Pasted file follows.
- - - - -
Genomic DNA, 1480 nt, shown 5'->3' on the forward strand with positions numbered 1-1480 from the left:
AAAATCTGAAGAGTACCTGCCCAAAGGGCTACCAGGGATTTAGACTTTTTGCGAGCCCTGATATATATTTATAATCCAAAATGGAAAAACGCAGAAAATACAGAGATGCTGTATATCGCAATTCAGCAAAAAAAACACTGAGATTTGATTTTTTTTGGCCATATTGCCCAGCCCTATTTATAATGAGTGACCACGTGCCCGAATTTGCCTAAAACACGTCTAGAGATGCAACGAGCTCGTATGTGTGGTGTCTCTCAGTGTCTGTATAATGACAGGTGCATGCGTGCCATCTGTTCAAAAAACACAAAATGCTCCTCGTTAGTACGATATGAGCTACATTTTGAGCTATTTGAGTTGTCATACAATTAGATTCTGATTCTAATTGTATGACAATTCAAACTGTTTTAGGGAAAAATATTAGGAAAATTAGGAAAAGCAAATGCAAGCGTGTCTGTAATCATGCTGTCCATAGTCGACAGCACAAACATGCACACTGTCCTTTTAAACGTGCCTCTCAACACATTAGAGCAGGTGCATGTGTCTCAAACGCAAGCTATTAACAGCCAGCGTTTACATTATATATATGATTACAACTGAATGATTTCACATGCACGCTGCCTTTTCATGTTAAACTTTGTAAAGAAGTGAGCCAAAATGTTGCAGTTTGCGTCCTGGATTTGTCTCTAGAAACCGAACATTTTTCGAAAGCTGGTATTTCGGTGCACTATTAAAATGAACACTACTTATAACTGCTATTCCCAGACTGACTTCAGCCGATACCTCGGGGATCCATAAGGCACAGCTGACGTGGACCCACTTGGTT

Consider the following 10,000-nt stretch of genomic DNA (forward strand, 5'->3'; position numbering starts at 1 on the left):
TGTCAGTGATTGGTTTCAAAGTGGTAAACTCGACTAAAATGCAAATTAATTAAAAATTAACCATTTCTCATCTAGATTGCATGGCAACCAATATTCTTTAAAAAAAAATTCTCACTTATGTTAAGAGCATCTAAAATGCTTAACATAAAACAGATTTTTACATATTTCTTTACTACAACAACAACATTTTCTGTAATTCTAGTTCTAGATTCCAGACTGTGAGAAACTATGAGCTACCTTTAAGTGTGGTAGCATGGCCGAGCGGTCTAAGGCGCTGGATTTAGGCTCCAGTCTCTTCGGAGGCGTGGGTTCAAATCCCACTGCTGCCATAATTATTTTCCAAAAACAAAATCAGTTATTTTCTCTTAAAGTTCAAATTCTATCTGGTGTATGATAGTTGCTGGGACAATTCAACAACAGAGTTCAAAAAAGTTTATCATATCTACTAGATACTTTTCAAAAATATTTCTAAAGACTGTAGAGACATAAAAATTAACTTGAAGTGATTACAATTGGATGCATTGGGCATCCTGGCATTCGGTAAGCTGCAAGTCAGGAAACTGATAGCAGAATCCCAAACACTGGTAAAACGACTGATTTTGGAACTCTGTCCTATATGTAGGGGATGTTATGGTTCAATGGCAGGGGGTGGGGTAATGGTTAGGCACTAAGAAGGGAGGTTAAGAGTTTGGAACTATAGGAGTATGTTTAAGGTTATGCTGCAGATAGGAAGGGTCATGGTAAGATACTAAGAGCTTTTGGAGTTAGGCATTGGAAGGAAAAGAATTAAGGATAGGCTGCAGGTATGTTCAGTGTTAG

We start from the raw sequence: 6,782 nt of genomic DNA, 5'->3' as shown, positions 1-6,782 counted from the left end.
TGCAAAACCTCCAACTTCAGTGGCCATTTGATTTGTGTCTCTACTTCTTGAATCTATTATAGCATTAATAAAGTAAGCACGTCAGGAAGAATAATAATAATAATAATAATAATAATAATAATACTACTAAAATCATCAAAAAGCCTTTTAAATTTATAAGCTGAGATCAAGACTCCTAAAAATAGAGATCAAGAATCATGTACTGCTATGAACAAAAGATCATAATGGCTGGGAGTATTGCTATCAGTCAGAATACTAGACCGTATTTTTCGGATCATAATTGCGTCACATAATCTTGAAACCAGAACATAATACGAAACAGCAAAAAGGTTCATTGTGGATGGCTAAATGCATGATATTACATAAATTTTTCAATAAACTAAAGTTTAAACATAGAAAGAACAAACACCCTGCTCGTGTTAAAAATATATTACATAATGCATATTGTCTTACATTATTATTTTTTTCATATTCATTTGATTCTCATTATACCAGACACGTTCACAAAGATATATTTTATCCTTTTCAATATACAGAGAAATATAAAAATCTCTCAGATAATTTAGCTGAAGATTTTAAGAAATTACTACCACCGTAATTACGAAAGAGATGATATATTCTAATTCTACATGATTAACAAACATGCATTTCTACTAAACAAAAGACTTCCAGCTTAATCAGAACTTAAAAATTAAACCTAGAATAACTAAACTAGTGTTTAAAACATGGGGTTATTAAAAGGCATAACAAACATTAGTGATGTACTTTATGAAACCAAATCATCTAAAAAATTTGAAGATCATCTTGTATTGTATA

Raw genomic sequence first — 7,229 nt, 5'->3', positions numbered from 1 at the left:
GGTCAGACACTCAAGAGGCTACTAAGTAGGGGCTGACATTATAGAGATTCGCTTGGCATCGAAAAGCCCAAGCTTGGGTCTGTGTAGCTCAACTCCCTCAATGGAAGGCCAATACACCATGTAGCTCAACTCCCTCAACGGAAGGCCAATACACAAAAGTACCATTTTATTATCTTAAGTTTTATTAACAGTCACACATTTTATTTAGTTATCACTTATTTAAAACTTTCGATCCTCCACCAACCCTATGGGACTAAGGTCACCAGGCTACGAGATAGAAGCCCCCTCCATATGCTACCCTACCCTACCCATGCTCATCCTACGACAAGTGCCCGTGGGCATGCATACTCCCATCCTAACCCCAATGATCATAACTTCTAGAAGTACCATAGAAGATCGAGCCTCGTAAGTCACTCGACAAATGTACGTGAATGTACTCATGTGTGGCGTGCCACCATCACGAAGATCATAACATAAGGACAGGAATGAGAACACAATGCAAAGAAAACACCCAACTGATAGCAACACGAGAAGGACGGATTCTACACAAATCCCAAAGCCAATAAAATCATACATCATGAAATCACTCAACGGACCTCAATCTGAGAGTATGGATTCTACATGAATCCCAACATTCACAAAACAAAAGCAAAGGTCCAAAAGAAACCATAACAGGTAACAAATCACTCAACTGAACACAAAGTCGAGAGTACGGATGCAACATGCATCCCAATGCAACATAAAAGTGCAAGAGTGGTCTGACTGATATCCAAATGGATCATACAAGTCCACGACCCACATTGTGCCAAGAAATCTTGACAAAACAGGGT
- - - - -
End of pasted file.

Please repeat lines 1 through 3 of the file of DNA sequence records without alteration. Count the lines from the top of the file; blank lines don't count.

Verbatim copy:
Genomic DNA, 1480 nt, shown 5'->3' on the forward strand with positions numbered 1-1480 from the left:
AAAATCTGAAGAGTACCTGCCCAAAGGGCTACCAGGGATTTAGACTTTTTGCGAGCCCTGATATATATTTATAATCCAAAATGGAAAAACGCAGAAAATACAGAGATGCTGTATATCGCAATTCAGCAAAAAAAACACTGAGATTTGATTTTTTTTGGCCATATTGCCCAGCCCTATTTATAATGAGTGACCACGTGCCCGAATTTGCCTAAAACACGTCTAGAGATGCAACGAGCTCGTATGTGTGGTGTCTCTCAGTGTCTGTATAATGACAGGTGCATGCGTGCCATCTGTTCAAAAAACACAAAATGCTCCTCGTTAGTACGATATGAGCTACATTTTGAGCTATTTGAGTTGTCATACAATTAGATTCTGATTCTAATTGTATGACAATTCAAACTGTTTTAGGGAAAAATATTAGGAAAATTAGGAAAAGCAAATGCAAGCGTGTCTGTAATCATGCTGTCCATAGTCGACAGCACAAACATGCACACTGTCCTTTTAAACGTGCCTCTCAACACATTAGAGCAGGTGCATGTGTCTCAAACGCAAGCTATTAACAGCCAGCGTTTACATTATATATATGATTACAACTGAATGATTTCACATGCACGCTGCCTTTTCATGTTAAACTTTGTAAAGAAGTGAGCCAAAATGTTGCAGTTTGCGTCCTGGATTTGTCTCTAGAAACCGAACATTTTTCGAAAGCTGGTATTTCGGTGCACTATTAAAATGAACACTACTTATAACTGCTATTCCCAGACTGACTTCAGCCGATACCTCGGGGATCCATAAGGCACAGCTGACGTGGACCCACTTGGTT

Consider the following 10,000-nt stretch of genomic DNA (forward strand, 5'->3'; position numbering starts at 1 on the left):